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A Little Perspective on the Business Aircraft Purchase Agreement

Contributed by Doug Kvassay Aircraft Sales Representative with Duncan Aviation

A couple of years ago, one of the larger banks in the business aviation industry called asking for my immediate assistance in locating the purchase agreement for an aircraft that we bought for a client a few years prior. The bank was undergoing an audit and had no record of it. Although I located the file on the transaction, it did not contain a purchase agreement. This transaction was for a well-known individual for the acquisition of an aircraft that, at the time, was worth close to $20 million. It didn't take long to remember the details of the events surrounding the deal.

There Was No Aircraft Purchase Agreement

The aviation attorney for our client negotiated with the bank (the aircraft owner) until the bank called and said they had had enough. We were told we had to close on the acquisition the following day or lose the aircraft. We wired funds, received an FAA Bill of Sale (BOS) from the bank and took delivery of the aircraft.

When I started in this business, the process to buy a business aircraft was simple. You flew out to look at it, reviewed the records, did a quick test flight around the patch, handed the owner a cashier’s check, received an FAA BOS in return and flew home with the aircraft, all in the same day. There were no purchase agreements, no pre-purchase inspections and no escrows. Today, it is not uncommon to have two outside aviation attorneys spend the better part of two or more weeks negotiating a purchase agreement.


Purpose of Aircraft Purchase Agreements

An aircraft purchase agreement provides a road map, defining processes and deadlines of a purchase through the point of closing. However, in almost all cases, the purchase agreement is filed away once executed and never referred to again during the transaction. Even if a point of contention arises prior to closing, the buyer and seller usually work it out together without legal action, as the cost of litigating a dispute is never an economical option.

What many fail to realize is that an aircraft purchase agreement governs and spells out what both the buyer and seller are responsible for prior to closing. Typically, the only contractual promise in the purchase agreement that survives closing is the warranty of title, which is included on the standard one-page FAA BOS. In the scenario above, since time was of the essence, we verbally agreed to move along with the deposit and pre-purchase inspection and were finished before we had a contract, at which point it didn't really matter. All we were receiving was warranty of title. And if you have ever purchased an aircraft from a bank, you know that warranty is limited to anything they specifically had to do with the aircraft.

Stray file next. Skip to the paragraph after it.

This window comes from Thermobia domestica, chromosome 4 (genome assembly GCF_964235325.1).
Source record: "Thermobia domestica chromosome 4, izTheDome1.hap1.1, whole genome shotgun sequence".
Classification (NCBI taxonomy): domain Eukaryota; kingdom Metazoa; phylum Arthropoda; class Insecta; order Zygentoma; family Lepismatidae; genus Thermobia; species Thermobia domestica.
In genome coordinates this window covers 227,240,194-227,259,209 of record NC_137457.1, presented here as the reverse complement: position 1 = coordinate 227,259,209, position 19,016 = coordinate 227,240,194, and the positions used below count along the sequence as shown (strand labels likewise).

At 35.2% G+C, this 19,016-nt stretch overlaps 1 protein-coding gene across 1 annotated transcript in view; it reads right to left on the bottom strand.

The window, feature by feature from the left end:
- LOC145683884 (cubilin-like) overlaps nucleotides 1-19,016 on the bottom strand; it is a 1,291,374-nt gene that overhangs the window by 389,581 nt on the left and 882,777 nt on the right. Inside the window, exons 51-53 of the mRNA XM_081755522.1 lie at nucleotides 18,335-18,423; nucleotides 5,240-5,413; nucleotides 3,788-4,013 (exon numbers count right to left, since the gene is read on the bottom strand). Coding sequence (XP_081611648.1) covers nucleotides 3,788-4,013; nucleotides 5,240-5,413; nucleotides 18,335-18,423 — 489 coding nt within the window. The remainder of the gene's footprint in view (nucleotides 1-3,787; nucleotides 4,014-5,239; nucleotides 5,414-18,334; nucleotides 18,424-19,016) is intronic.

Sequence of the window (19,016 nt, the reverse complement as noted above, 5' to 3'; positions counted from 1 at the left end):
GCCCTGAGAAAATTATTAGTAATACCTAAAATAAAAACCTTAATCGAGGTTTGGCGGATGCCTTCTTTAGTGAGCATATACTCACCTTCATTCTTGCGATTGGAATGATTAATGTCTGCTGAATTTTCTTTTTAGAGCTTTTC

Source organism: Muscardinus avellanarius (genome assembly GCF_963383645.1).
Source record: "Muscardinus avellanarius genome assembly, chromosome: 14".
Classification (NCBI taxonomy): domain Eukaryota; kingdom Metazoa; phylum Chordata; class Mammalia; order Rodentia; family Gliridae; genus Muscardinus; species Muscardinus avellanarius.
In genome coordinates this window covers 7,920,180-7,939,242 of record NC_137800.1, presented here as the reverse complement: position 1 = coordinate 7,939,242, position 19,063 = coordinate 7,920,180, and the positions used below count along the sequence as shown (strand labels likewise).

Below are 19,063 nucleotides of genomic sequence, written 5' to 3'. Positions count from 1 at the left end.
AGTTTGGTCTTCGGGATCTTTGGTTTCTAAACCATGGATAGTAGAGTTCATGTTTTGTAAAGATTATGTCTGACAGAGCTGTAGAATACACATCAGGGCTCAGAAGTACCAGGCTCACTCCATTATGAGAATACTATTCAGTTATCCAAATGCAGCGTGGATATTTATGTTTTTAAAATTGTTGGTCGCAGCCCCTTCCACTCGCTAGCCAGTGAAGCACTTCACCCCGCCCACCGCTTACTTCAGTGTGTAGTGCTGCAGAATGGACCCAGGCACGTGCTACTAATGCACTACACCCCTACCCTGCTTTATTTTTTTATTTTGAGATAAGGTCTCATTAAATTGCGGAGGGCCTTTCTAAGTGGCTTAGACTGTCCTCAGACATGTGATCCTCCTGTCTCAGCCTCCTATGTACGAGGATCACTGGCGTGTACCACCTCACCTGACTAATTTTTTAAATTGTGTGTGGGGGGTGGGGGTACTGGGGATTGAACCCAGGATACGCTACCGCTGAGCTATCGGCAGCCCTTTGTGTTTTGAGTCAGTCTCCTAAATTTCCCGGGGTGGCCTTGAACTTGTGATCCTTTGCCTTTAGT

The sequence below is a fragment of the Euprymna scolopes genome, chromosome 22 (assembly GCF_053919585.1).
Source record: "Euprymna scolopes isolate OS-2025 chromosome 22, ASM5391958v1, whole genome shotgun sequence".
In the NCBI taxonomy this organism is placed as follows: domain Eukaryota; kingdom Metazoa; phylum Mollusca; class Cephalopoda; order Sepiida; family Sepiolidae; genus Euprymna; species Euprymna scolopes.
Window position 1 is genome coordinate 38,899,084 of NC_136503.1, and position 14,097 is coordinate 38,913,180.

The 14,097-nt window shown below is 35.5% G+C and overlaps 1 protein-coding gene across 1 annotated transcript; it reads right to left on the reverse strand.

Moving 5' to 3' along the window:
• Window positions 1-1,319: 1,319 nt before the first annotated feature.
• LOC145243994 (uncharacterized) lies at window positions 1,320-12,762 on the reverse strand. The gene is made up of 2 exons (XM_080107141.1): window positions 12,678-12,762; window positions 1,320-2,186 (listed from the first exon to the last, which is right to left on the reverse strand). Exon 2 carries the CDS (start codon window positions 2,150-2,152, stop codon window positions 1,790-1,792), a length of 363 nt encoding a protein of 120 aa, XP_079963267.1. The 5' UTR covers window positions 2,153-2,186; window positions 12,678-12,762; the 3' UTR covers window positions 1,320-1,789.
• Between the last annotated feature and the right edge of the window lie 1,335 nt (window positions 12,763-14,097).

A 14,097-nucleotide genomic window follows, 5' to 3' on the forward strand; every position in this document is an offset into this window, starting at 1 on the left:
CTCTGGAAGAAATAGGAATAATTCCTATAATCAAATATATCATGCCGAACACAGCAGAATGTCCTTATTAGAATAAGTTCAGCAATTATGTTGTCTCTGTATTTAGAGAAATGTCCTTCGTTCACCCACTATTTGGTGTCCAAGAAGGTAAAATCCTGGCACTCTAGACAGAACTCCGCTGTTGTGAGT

Necessary Legal Advice

If you have special tax requirements or require the setting up of an entity to hold the aircraft, legal advice from an aviation tax attorney can be indispensable. However, for a business aircraft transaction, where a straightforward purchase and sales agreement is sufficient, a competent broker working with your in-house or regular corporate attorney is a more economical alternative to hiring a specialized aviation attorney.


Know the Details Before You Sign

Whether you are buying or selling a business aircraft, the Aircraft Purchase Agreement is a very important document to the transaction. Because it incorporates all terms and conditions of the sale, it is vital that you take the time to know all the details of the contract before you sign.

Buying and selling an aircraft can be a stressful experience. You can lessen the stress by having a thorough understanding of the Aircraft Purchase Agreement. For more information, see the blog article “Know Your Business Aircraft Purchase Agreement,” posted April 26, 2012.

Doug Kvassay is a part of a team of four Aircraft Sales Representatives. He specializes in advanced aircraft aftermarket analysis and managing complex transactions. His aviation career began in 1980.

Duncan Aviation is a founding member of NARA. Duncan Aviation has helped clients buy and sell aircraft since 1956, and has facilitated more than 3,000 transactions in several different countries. For the latest aircraft sales listings, visit www.DuncanAviation.aero/aircraftsales.To read more articles by Duncan Aviation aircraft experts, visit Duncan Aviation’s blog, Duncan Download.

Posted on: January 8, 2013